SAO PAULO/BRASILIA Supporters of Brazil's ruling Workers' Party joined street rallies on Friday to back the beleaguered government of President Dilma Rousseff, while her opponents in Congress started the clock on impeachment proceedings.
Brazil's political crisis also reached the Supreme Court, which has received a dozen motions to suspend this week's appointment of former President Luiz Inacio Lula da Silva as Rousseff's chief of staff.
The post, which has inflamed government opponents, gives a boost to Lula's political heir and also provides him with legal shield from graft investigators, as only the Supreme Court has jurisdiction over cases involving sitting cabinet ministers.
Before Friday's pro-government protests, thousands of supporters gathered on Sao Paulo's Paulista Avenue, clad in the bright red Workers' Party shirts and surrounded by a heavy police presence.
"We are all Dilma," read a sign carried by several women.
Hours earlier, riot police fired water cannon and tear gas disperse anti-government protesters who had blocked the same central Sao Paulo thoroughfare since Wednesday evening, when demonstrations erupted against Lula's appointment as minister.
Opponents say his nomination is designed to help Lula evade prosecutors who charged him with money laundering and fraud linked to the biggest corruption probe in Brazil's history, centered on state oil firm Petrobras.(PETR4.SA)
Lula's legal situation as minister was uncertain after Rousseff's opponents filed a flurry of requests for court injunctions to suspend his appointment on the grounds that it was unconstitutional and obstructed justice. Two injunctions were issued but overruled after the attorney general appealed, asking the Supreme Court to rule on the motions.
In Brasilia, where thousands of demonstrators have demanded Rousseff's ouster over the last two days, police told protesters to stay away from the Congress building, where a pro-government demonstration was planned for 5 p.m (2000 GMT).
In the lower house of Congress, opposition parties hurried along impeachment proceedings against Rousseff by holding a session on Friday, when lawmakers are usually away from Brasilia.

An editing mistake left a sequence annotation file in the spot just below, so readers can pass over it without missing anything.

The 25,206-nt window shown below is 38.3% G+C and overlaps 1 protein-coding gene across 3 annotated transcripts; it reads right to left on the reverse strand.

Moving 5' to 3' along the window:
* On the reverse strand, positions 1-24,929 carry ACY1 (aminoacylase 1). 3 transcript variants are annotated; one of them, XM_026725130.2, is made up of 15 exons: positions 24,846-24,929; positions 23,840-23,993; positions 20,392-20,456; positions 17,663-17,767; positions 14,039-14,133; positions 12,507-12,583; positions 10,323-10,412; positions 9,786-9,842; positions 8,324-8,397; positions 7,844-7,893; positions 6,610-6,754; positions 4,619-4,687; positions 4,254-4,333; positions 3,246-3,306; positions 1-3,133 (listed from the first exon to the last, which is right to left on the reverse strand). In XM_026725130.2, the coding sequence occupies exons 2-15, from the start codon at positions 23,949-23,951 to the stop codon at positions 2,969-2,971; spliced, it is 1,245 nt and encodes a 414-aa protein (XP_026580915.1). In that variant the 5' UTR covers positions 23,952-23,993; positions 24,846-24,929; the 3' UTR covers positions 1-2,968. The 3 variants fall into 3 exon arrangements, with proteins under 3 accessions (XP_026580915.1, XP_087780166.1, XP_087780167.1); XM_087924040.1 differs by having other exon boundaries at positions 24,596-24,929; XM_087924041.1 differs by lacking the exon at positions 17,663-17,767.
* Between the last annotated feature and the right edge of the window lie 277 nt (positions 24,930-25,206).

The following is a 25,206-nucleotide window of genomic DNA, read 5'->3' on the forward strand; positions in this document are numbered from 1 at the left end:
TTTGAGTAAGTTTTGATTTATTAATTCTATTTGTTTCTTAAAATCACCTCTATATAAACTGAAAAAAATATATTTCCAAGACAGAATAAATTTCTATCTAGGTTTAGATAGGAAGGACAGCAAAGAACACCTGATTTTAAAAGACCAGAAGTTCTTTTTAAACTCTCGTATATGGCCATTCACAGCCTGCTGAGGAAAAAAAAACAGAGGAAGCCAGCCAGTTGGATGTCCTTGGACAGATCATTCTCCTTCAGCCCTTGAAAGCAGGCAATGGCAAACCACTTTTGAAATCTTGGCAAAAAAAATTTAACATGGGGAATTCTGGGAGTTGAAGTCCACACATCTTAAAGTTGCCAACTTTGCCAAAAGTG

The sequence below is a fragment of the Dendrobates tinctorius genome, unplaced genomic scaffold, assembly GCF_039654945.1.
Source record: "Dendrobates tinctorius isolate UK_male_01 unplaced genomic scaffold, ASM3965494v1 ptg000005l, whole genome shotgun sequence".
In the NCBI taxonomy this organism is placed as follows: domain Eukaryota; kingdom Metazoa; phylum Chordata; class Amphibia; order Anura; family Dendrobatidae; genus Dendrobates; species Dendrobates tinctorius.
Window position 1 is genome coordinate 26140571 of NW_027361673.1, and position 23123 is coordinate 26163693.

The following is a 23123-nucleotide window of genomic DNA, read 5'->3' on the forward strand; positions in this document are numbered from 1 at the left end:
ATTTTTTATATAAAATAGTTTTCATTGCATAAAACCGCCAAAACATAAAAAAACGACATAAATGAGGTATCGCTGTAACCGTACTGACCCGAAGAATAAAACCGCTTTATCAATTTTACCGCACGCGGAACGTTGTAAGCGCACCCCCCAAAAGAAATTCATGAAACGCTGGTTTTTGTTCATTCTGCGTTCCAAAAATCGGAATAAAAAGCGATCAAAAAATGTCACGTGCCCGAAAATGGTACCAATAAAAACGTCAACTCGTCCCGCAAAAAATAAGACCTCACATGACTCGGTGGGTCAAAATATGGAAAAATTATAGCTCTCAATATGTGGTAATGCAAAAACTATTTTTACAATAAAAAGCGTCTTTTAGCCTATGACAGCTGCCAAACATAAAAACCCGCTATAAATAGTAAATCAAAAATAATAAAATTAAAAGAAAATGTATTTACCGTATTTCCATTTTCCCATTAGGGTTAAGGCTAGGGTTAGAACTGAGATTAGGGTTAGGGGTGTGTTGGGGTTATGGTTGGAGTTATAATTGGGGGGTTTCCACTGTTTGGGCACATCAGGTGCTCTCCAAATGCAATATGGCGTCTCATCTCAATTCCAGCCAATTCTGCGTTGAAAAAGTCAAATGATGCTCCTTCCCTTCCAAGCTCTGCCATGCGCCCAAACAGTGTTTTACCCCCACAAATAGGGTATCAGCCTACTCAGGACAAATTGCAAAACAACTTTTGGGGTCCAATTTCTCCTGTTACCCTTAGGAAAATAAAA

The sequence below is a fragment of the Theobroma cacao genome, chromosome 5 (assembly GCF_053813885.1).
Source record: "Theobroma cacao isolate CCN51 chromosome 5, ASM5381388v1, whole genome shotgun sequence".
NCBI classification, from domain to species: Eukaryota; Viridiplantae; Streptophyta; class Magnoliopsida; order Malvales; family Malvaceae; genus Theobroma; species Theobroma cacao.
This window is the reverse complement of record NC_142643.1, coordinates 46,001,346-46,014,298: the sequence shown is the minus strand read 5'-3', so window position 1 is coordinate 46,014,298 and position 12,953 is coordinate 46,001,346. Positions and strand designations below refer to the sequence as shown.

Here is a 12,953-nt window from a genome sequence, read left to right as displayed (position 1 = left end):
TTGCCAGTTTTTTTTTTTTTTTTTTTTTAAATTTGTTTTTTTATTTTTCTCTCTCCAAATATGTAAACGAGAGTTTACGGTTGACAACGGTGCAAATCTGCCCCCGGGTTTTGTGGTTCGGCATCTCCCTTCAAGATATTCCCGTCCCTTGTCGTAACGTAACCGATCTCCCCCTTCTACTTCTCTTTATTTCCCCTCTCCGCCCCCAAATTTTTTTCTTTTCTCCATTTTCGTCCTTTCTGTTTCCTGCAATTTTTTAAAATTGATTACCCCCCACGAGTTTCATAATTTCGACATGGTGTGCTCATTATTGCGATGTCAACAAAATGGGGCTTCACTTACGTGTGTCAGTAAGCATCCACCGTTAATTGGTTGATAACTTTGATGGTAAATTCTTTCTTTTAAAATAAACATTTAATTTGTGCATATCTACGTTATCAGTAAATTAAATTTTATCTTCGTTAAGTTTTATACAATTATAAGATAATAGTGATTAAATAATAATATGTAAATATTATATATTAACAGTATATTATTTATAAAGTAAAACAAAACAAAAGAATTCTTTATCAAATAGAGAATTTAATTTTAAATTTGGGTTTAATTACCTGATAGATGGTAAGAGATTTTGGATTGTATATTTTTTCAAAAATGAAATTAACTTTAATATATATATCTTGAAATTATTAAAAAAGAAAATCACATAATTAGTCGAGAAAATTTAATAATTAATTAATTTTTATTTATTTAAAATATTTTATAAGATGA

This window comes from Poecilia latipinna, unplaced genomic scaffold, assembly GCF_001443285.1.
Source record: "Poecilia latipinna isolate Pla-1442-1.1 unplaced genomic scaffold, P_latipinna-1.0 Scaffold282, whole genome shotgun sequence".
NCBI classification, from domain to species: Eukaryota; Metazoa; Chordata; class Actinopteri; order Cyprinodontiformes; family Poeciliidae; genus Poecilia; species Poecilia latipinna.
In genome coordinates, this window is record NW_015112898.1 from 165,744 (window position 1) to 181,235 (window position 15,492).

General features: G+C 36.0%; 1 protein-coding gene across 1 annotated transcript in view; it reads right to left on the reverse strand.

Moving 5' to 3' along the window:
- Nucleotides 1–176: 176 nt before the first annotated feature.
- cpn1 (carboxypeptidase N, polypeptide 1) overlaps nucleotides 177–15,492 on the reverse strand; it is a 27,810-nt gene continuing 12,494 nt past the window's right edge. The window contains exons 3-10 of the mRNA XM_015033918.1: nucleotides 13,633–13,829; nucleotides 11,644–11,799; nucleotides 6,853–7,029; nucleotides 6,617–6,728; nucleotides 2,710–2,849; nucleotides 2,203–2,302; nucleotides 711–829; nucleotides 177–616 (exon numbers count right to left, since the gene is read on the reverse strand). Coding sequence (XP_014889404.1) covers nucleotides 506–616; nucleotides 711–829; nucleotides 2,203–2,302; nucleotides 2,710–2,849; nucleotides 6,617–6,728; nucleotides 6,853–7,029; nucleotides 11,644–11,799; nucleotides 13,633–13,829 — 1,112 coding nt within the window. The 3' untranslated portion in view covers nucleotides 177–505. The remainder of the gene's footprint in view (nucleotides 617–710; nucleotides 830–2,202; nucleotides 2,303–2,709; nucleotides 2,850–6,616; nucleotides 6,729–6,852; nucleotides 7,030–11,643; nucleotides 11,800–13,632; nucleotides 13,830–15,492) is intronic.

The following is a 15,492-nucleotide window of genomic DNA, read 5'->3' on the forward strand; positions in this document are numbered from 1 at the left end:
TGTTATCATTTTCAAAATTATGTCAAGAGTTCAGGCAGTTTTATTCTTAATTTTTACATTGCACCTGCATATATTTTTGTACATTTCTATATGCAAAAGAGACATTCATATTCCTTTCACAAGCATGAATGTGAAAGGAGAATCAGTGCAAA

The president has 10 sessions in the lower house to present her defence and the clock started on those 10 sessions on Friday, even though the special impeachment committee did not meet. The impeachment case is centred on allegations that Rousseff broke budget rules to boost spending as she campaigned for re-election in 2014.
Lula and Rousseff both deny any wrongdoing.
Antonio Imbassahy, the leader of the opposition Social Democratic Party of Brazil (PSDB) in the lower house, said the committee could present its findings by mid-April.
Committee chairman Rogerio Rosso, of the Social Democratic Party (PSD) that is part of Rousseff's governing coalition, said the committee was balanced between lawmakers for and against unseating Rousseff, but recent political events would influence their decisions.
"The large street demonstrations are echoing here. Political instability is growing," Rosso said on local television.
Rousseff's main coalition party, the fractious Brazilian Democratic Movement Party (PMDB), has scheduled a March 29 meeting of its executive to decide whether to break with her government and seek her impeachment.
The PMDB's leader, Vice President Michel Temer, would become Brazil's acting president if the lower house votes to impeach Rousseff and the Senate agrees to start a trial.
"The PMDB's hurry is based on the will of the people. On Tuesday the 29th, the party will decide to break away," a party leader, Wellington Moreira Franco, said on Twitter.
The party is considering expelling Mauro Lopes, a PMDB lawmaker who became Rousseff's civil aviation minister on Thursday despite a party ban on taking up new posts in her administration.
Rousseff appointed Lula, who remains one of Brazil's most influential politicians six years after leaving office, in an attempt to fight impeachment and win back working-class supporters amid the worst economic recession in decades.
But his appointment has been overshadowed by taped telephone conversations between Rousseff and Lula that were released by a crusading anti-corruption judge who said they showed the pair discussing how to interfere with his Petrobras probe.
The release of the recordings has inflamed tensions that were already running high between the judiciary and government.
"This was illegal," Rousseff told a rally on Friday. "Only the Supreme Court has the authority to wiretap a president."
In another recorded conversation made public on Friday, the president of the Workers' Party asked Rousseff's then-chief of staff Jaques Wagner to intervene after Sao Paulo prosecutors requested Lula's arrest.
"Alert the president. There needs to be a State decision", said Rui Falcao. "You have to do something, because the state judge may decide today."
Wagner answered: "Ok, let me do something here."
(Additional reporting by Brad Haynes, Eduardo Simoes and Tatiana Bautzer in Sao Paulo, Maria Carolinea Marcello in Brasilia, and Pedro Fonseca in Rio de Janeiro; Editing by Frances Kerry)
This story has not been edited by Firstpost staff and is generated by auto-feed.